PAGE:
M. André Dupont-Sommer
[In: Comptes rendus des séances de l’Académie des Inscriptions et Belles- Lettres,
124e année, N. 4, 1980. pp. 698-715.]
Abridged and translated from the French by René Salm
For footnotes, please see the original PDF.
Part 2 Let us now consider the famous Emperor Ashoka, who lived in the third century before the common era. King over Magadha, he was in fact emperor of the entire Indian subcontinent with the exception of its southern tip. Ashoka’s grand father Sandragupta (known by the Greek as Sandracottos) founded the Maurya dynasty and was the contemporary of Alexander the Great. Ashoka was consecrated in the year 260 BCE and he soon conquered Kalinga, a vast province of the eastern subcontinent. In the campaign Ashoka proved himself cruel and unforgiving. However, he suddenly and ardently converted to Buddhism, adopted the ethics of radical goodness, and embraced charity. In short, Ashoka espoused all the virtues of the Buddhist catechism. Moreover, he not only held those views but also became a most zealous propagandist for his new religion in the tenth year after his consecration, i.e., about 250 BCE.  Emperor Ashoka had a number of personal testaments graven on stone and set up in the far-flung regions of his empire along conspicuous roadways. These inscriptions powerfully witness to Ashoka’s newly won faith in Buddhism. He had some inscribed on rock, others on pillars or colossal columns of red sandstone, while a few have been found in large caves. Altogether they attest—on the most durable material available in his time—to Ashoka’s religious fervor and to the astonishing firmness of his convictions. Some of these “rock edicts,” as they are called, were inscribed in multiple languages side-by-side on the same inscription. They first came to light in the early 19th century [over 2,000 years after the emperor’s death] and were quickly translated. They constitute a revealing witness to the early history of Buddhism and to its most powerful early devotee.30
…After the initial discovery, more inscriptions were found outside the borders of Ashoka’s empire. These very interesting inscriptions are in a number of non-Indic languages. Aramaic rock edicts exist from the ancient site of Taxila (in present day Pakistan) and Pul-i-Darunteh, as well as in Kandahar (Afghanistan). The latter is a bilingual inscription in both Greek and Aramaic, published in 1958.33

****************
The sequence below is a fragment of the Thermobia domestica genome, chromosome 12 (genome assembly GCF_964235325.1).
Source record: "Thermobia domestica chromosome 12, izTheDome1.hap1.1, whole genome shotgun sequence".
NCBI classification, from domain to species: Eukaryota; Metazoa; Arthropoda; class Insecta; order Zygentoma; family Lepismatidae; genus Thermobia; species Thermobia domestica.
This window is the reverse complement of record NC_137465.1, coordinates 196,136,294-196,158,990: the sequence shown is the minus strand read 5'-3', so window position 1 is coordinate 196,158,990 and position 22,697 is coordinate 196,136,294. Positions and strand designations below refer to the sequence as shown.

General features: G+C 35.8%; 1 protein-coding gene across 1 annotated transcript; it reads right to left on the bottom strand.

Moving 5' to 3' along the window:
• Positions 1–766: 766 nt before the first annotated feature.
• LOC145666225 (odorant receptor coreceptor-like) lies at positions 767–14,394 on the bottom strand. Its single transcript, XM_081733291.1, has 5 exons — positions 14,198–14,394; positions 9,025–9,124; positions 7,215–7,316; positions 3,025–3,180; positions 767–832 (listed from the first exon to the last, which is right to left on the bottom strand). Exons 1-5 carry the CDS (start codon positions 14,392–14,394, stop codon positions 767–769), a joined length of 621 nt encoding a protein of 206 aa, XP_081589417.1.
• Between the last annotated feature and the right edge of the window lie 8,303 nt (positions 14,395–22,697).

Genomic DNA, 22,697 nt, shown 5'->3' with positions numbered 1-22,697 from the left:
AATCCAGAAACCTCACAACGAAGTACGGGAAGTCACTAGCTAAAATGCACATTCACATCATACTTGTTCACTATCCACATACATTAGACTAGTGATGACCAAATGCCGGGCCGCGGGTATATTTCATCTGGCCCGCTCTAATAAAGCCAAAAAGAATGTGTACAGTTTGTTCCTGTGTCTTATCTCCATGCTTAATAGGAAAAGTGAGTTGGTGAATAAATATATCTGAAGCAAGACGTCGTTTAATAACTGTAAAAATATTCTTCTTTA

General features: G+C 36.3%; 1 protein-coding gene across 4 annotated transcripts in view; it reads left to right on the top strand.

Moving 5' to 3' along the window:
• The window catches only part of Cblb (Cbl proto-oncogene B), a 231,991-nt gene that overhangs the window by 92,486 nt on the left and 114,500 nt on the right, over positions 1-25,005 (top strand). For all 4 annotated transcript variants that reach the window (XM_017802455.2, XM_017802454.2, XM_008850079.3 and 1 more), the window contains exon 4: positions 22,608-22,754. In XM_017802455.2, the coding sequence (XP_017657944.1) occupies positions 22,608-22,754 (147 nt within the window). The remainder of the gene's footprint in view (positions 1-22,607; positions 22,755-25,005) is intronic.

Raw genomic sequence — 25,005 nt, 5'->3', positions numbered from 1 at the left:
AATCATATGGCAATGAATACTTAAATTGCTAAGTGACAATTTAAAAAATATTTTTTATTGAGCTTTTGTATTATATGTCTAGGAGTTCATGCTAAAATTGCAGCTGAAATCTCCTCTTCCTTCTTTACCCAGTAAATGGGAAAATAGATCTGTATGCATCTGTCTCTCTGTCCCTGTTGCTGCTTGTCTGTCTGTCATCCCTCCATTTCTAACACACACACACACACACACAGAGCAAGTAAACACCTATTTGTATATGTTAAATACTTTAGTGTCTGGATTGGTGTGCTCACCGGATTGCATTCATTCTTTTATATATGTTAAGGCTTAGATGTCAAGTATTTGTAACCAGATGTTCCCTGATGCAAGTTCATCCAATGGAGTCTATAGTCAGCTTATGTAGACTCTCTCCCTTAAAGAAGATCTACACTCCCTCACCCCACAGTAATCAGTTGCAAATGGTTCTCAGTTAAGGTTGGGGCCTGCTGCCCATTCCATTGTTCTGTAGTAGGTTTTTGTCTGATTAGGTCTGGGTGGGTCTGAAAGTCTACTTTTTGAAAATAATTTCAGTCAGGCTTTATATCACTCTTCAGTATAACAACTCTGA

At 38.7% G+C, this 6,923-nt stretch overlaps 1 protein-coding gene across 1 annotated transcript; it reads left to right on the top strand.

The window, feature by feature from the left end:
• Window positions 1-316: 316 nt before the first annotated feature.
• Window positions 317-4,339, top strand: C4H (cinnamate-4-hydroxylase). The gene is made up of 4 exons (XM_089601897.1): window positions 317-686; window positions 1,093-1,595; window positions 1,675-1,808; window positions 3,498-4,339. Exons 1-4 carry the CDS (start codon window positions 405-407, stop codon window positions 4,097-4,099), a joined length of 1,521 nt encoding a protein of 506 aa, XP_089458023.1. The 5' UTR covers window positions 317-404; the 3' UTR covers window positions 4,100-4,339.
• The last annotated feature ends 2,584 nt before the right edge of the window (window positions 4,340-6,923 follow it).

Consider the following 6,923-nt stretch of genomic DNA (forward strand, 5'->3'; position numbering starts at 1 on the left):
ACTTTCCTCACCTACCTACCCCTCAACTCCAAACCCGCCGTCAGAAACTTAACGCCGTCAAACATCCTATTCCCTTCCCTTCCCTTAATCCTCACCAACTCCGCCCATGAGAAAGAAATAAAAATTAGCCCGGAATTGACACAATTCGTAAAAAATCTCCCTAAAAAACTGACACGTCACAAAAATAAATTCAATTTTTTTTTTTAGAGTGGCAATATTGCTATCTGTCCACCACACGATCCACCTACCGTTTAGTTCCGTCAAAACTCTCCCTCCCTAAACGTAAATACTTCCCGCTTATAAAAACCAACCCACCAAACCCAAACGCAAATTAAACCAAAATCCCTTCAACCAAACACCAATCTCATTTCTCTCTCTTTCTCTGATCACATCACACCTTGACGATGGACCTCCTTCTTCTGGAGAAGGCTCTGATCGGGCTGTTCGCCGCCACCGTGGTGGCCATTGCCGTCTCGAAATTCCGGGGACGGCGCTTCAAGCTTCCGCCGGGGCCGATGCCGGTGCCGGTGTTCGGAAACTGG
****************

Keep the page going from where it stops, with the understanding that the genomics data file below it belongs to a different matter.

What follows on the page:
A passage from the 13th Edict of Ashoka is extremely important:
When I, King Ashoka, had been anointed eight years, I conquered the country of the Kalingas. A hundred and fifty thousand people were deported, a hundred thousand were killed and many times that number perished… But I now desire that all beings abstain from causing hurt. I now advocate self control and impartiality in cases of violence. And I now consider this spiritual teaching to be my greatest conquest—greater even than all my past worldly conquests. Indeed, may this conquest by the gentle Doctrine [Dharma] of the Buddha outshine all of my worldly conquests!And, indeed, I have ensured that the Buddha Dharma has conquered within all of my borders, and also as far away as six hundred yojanas [= ca. 4,000 miles], where the Greek king named Antiochus [of Syria rules], and beyond this Antiochus where four kings are ruling: Tulamaya [= Ptolemy of Egypt], the king named Antigonos, the king named Magas, and the king named Alexander; and likewise towards the south, where the Chodas and Pandyas are ruling, as far as Tamraparni [= Ceylon]…
Likewise here in the king’s territory, among the Greeks [i.e. of Bactria] and Kambojas, among the Nabhakas and Nabhapanktis, among the Bhojas and Pitinikyas, among the Andhras and Paladas, everywhere people are conforming to Devanampriya’s [= “Beloved of the Gods,” Ashoka’s favorite epithet for himself] instruction in morality…
This [conquest by Dharma bears fruit] in this world and in the other world. And let all peoples’ pleasure be the pleasure of exertion [in the spiritual realm]. For such exertion bears fruit in this world and in the other world. [Paraphrased—RS]
…Ashoka’s Buddhist emissaries to the West doubtless brought the monastic tradition to which the emperor himself was drawn. This was in the second half of the III BCE. Only a little thereafter, that is, in II BCE, we witness the surprising appearance of robust monastic institutions in the heart of Judaism, founded (as was Buddhism) upon the ideals of poverty, celibacy, obedience, kindness, and charity. I am speaking, of course, of the Essenes of Palestine—and also of the Therapeutae of Alexandria and of all Egypt.
One has long sought the origin of these mystical Jewish communities that seem without precedent in Jewish tradition—or, truth be told, even without precedent in paganism and in the Hellenistic world. Hence, some scholars have suggested that the origin of the surprising Jewish monasticism of the Essenes and Therapeutae is to be found in India, where monasticism had its birth.